I was raised to be independent.
To stand on my own two feet, and to never need help and never need anyone.
And never admit I needed help or anyone.
Which is not to say that I never asked for or received help. I did and I do.
But it has become increasingly clear to me that I don't do it enough. Or smartly. I think I've warped the basic concept a bit.
I remember when I was first living with my husband, and he asked me to help him hang up his shirts after he did his laundry.
I looked at him like he had two heads. "Do it yourself," I replied, appalled that he'd even ask. His arms weren't broken.
Years later, we talked about the differences between us in this realm. He said growing up for him, he always asked for help for whatever he needed and there was no guilt or shame in the asking. I explained that I thought it was a sign of weakness for a person to ask for help. Even with shirts or moving.
When B was born, we were overwhelmed. More specifically, I was overwhelmed. I felt like I was treading water in the middle of the Atlantic. I didn't really talk to my husband about it.
We talked about our grief at losing the "healthy perfect child," and our fears for B as he grew up, our fears he wouldn't grow up, but we never talked about the practicalities. All the extra services we'd need and how we would get them, coordinate them, pay for them.
J would try to bring up PT and OT, and I'd shut him down. He's bring up finances and budgets, and how are we going to pay for medical bills and also diapers, and I'd shut him down. What's that bird with their head in the sand? That's me.
Which I have only recently begun to understand. Which is shocking because I didn't realize I was such an avoider of unpleasantness.
When I discovered that about myself, I was stunned. Isn't that funny? It seems odd even now that I'd be surprised about such a glaringly obvious trait. I looked up why people are procrastinators and in short, either they procrastinate because they don't like the feelings associated with the task being avoided, and/or they don't think they are entitled to be happy and want to punish themselves.
I am definitely the former. I hate that feeling of being out of control, which is how you feel when your child is wheeled into surgery, or you stare at thousands of dollars in medical bills, or watch your child play with other kids and wonder. . .
But now I'm really wondering if I'm the latter, too. Which is an odd notion. I love me, don't I? But maybe secretly, I don't. Or not enough. I don't take care of myself. Is that why?
For example, something very frustrating happened recently, when I read a letter (can't give more details). I don't know what happened to my face when I read it, but J saw it, and was instantly all over me asking what was wrong. I told him, eventually, and he comforted me and made me laugh about it.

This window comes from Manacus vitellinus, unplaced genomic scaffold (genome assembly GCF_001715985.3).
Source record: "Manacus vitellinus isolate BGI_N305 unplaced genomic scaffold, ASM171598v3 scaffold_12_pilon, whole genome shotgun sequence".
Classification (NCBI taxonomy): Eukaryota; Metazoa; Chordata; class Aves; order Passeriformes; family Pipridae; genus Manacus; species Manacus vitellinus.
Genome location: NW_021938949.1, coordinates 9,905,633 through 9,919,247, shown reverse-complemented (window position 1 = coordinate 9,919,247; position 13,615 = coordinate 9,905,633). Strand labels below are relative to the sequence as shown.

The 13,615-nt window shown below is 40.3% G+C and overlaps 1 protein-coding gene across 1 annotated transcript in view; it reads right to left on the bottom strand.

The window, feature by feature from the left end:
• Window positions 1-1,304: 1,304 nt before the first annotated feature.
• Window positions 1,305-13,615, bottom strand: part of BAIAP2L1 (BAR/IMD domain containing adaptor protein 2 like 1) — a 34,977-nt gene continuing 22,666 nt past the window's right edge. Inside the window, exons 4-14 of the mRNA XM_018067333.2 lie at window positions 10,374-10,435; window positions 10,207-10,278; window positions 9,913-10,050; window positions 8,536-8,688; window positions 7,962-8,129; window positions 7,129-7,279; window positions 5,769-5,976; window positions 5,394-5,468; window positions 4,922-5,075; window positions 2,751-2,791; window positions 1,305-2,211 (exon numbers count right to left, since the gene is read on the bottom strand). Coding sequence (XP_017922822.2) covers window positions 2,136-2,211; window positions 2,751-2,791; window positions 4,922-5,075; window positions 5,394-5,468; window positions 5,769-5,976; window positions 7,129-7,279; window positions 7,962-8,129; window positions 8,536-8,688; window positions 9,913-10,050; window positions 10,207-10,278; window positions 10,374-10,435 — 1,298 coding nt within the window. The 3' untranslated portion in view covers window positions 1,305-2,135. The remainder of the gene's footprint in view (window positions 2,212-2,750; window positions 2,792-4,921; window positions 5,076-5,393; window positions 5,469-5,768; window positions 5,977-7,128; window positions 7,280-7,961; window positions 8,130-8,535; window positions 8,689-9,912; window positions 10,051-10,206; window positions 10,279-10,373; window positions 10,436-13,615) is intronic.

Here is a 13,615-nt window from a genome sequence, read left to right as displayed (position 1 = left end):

Which was really a lovely thing.
The unfortunate thing is, if J hadn't been in the room, I never would have told him about the episode. I would have internalized it, and let it eat at me and fester.
Not a very healthy way to live. Or conduct a marriage. Which is sort of very mental, I think.
Another example. Services for B. I don't frankly know if he gets some or not, because he qualifies or not. But I've been the one doing all the care coordination and scheduling and deciding what to do next for what and when. But I've been wondering how or where or who would give B PT/OT for his thumbs.
In the middle of my epiphany that I don't ask for help even when I need to, I received a letter from our county health services asking if we wanted help for B. Well, that's timely, I thought.
I called the number and spoke to a sincere, genuine nurse who works for the county. She sent me the forms and I filled them out. A care coordinator will come and see B, examine him, and figure out what he needs. That person will figure it out. I don't have to. Isn't that incredible? That's a great service to have. It's time now that we utilize it.
The frustrating letter issue: we are consulting an expert, and I'm letting her handle it.
These are not big accomplishments, I realize. But they represent enormous leaps for me. Asking for help from people, even when it's their job and you're paying them to do it, is something that has become foreign to me.
(I think one reason my husband was drawn to me was that I never seemed to need anyone or anything: I did everything on my own. I think it actually caused a [now healed] rift in our relationship when I and he realized (at separate times, of course) that I was not that person all the time).
So I'm admitting the following: I can't handle everything by myself. I can't negotiate the health care system. I can't pay everything right now. I can't process stress in any healthful way. I don't understand health insurance and what is covered and not. I ignore problems with the hope that they disappear. I worry all the time. I don't sleep well. I don't tell anyone everything that is inside my head.
I will learn to ask for help from appropriate resources.
I will tell my husband when something keeps me up at night.
I will learn that asking for help - even from your own hired help - does not make you weak or needy.
I will not ignore issues that need to be addressed in any form.